Looking for your stimulus check from the IRS?
The IRS is working to get millions of Economic Impact Payments (EIP) processed in the days and weeks to come. If you have provided the IRS with your direct deposit information, rest assured, Regions will process your payment when it is received and will be available based upon the effective date set by the IRS.
Track the IRS’ progress of your EIP payment here. You can learn more about the IRS’ timing of payments at this link.
And you can check your payment status here.
Unfortunately, with a new wave of help coming, there are fraudsters working hard to take your money. To avoid being scammed, consider these suggestions to protect yourself from those saying they can “help you out:”
- Hang up. Don’t reply. The IRS, Treasury Department or other government agencies will not call, email or text message people to collect account information, Social Security numbers or credit card information. Anyone who does is likely a scammer.
- Do not pay anyone offering to get your stimulus funds early or sell you additional stimulus checks.
- Enroll in your bank’s or credit card company’s online and mobile applications to monitor your account activity frequently, looking for suspicious activity.
- Avoid clicking on unknown links, which may expose you to viruses or malware.
- While online, verify the legitimacy of websites you visit.
- Turn on browser tools, which can help identify fraudulent websites
- Ensure the websites are secure and encrypted with HTTPS.
- Look for links that are broken or take you away from the original website.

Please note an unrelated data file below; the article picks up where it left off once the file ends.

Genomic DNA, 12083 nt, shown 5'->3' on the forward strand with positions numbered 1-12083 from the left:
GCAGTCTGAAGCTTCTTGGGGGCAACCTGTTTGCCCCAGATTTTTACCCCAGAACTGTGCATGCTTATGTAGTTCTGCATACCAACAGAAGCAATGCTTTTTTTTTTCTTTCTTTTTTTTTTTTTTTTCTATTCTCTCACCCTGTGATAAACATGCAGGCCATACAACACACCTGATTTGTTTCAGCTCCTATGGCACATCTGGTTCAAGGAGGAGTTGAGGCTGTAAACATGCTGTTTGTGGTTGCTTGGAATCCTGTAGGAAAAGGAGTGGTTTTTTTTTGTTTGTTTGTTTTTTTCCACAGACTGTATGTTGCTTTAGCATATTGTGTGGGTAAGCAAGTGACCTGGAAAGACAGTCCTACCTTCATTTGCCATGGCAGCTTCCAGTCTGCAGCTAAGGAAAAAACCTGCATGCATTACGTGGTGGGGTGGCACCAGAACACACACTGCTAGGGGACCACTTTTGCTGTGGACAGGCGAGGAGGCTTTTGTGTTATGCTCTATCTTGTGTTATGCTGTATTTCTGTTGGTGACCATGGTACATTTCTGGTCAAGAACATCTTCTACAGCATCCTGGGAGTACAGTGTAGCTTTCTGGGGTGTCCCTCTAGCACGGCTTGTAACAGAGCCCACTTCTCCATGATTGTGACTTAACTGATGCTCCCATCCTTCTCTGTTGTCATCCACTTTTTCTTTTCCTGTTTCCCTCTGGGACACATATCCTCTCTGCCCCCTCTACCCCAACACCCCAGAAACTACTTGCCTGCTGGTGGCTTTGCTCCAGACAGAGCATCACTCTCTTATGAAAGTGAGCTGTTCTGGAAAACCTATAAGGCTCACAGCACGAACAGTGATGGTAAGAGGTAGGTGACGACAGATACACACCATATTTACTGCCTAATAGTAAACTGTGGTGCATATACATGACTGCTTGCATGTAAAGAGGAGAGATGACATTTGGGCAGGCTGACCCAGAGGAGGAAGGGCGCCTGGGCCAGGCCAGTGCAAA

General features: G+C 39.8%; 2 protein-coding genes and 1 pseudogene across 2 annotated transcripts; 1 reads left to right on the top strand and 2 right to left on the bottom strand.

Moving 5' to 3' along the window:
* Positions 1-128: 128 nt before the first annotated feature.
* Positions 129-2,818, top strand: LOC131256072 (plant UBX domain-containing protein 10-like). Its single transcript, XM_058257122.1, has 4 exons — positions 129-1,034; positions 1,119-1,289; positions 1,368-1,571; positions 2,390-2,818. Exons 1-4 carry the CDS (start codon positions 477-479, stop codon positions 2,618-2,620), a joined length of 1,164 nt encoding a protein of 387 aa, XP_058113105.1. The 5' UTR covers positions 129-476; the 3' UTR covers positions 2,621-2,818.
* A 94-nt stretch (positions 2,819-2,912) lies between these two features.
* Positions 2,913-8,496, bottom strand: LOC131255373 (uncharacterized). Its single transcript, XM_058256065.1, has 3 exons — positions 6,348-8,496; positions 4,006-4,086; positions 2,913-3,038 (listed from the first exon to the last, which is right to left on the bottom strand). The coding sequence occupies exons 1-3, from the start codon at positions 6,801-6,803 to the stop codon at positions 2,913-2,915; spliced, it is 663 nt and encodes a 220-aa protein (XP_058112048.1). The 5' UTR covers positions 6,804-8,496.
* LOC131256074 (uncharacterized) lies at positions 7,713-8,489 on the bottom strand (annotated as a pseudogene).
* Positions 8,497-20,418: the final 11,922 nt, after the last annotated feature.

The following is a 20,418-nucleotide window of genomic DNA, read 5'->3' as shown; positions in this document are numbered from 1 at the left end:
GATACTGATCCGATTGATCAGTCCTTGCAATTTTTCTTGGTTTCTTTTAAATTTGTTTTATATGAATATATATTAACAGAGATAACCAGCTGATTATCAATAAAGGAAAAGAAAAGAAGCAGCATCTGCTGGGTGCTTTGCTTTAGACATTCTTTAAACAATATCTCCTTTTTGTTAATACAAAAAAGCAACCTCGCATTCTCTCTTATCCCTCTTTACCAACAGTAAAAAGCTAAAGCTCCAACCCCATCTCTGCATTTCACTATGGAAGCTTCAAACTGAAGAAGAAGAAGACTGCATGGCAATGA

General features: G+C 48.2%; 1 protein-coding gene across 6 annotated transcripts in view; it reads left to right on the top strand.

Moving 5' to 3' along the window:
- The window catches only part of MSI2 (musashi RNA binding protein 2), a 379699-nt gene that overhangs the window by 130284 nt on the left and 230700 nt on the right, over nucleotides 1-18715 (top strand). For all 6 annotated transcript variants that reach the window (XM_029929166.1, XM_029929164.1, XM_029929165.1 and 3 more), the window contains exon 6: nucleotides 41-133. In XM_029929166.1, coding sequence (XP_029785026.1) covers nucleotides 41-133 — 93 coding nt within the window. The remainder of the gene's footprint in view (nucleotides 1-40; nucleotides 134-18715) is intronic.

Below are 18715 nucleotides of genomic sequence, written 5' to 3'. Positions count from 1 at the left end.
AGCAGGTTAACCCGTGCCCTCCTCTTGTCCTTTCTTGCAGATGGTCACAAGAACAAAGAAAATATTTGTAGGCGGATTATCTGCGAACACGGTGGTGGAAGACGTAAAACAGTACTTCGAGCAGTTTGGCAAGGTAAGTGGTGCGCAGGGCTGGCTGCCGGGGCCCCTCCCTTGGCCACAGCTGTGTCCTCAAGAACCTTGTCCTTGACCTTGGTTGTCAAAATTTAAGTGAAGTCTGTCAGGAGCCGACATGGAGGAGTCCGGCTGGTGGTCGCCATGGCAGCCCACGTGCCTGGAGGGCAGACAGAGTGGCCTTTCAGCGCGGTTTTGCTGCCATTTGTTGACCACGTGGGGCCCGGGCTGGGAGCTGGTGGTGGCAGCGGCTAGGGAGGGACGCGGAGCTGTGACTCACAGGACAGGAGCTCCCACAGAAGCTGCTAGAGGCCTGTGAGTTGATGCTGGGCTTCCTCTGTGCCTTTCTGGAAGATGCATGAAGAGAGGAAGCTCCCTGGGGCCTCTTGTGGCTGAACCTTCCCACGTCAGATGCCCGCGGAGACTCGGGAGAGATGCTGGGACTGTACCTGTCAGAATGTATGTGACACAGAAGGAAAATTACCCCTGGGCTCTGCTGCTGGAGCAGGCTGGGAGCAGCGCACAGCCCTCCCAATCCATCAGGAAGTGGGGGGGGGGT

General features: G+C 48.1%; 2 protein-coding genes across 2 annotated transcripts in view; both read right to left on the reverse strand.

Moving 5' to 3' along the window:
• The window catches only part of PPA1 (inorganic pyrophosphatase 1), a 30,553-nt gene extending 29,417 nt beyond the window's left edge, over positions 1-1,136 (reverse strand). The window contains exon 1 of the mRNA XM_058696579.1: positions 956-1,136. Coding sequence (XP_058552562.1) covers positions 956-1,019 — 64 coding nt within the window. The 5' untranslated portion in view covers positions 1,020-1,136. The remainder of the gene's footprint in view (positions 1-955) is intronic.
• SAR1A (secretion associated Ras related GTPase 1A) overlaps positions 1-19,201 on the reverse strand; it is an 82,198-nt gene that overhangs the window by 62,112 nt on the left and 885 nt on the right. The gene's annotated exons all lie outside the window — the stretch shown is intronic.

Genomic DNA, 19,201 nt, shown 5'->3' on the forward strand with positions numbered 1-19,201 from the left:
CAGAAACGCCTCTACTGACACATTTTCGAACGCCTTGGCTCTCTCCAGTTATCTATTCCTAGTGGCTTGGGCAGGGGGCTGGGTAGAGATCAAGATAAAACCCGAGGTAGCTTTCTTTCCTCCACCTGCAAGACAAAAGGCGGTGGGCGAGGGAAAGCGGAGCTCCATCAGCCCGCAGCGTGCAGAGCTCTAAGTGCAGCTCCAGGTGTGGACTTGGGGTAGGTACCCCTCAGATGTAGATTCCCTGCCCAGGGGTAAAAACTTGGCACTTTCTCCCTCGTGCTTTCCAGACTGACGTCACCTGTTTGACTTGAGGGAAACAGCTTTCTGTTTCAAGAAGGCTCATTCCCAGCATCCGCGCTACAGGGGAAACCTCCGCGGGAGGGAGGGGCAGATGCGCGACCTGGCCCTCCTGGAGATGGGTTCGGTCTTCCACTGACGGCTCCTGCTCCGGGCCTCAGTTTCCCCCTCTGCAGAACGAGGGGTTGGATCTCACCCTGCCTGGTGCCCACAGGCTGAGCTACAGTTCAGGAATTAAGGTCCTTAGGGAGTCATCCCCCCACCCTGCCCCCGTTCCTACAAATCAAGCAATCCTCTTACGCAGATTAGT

- Shop through websites you know and trust.
- As always, slow down, verify, and verify again the legitimacy of financial transactions before approving. Look for changes to account numbers, phone numbers, email addresses or other identifying information.
Since the first EIP payments were announced a year ago, Regions and leading financial institutions have seen a spike in fraud.
If you become a victim of EIP payment fraud, take these steps:
- Contact your bank to lock down the account to mitigate additional harm. The bank’s fraud team may be able to use the information to detect patterns and help save other customers.
- If the scam is internet based, report it through the FBI’s IC3 page
- If the scam is mail based, contact the U.S. Postal Inspector. And if the check is stolen, contact the U.S. Secret Service.
The information presented is general in nature and should not be considered, legal, accounting or tax advice. Regions reminds its customers that they should be vigilant about fraud and security and that they are responsible for taking action to protect their computer systems. Fraud prevention requires a continuous review of your policies and practices, as the threat evolves daily. There is no guarantee that all fraudulent transactions will be prevented or that related financial losses will not occur. Visit regions.com/STOPFRAUD or speak with your Banker for further information on how you can help prevent fraud.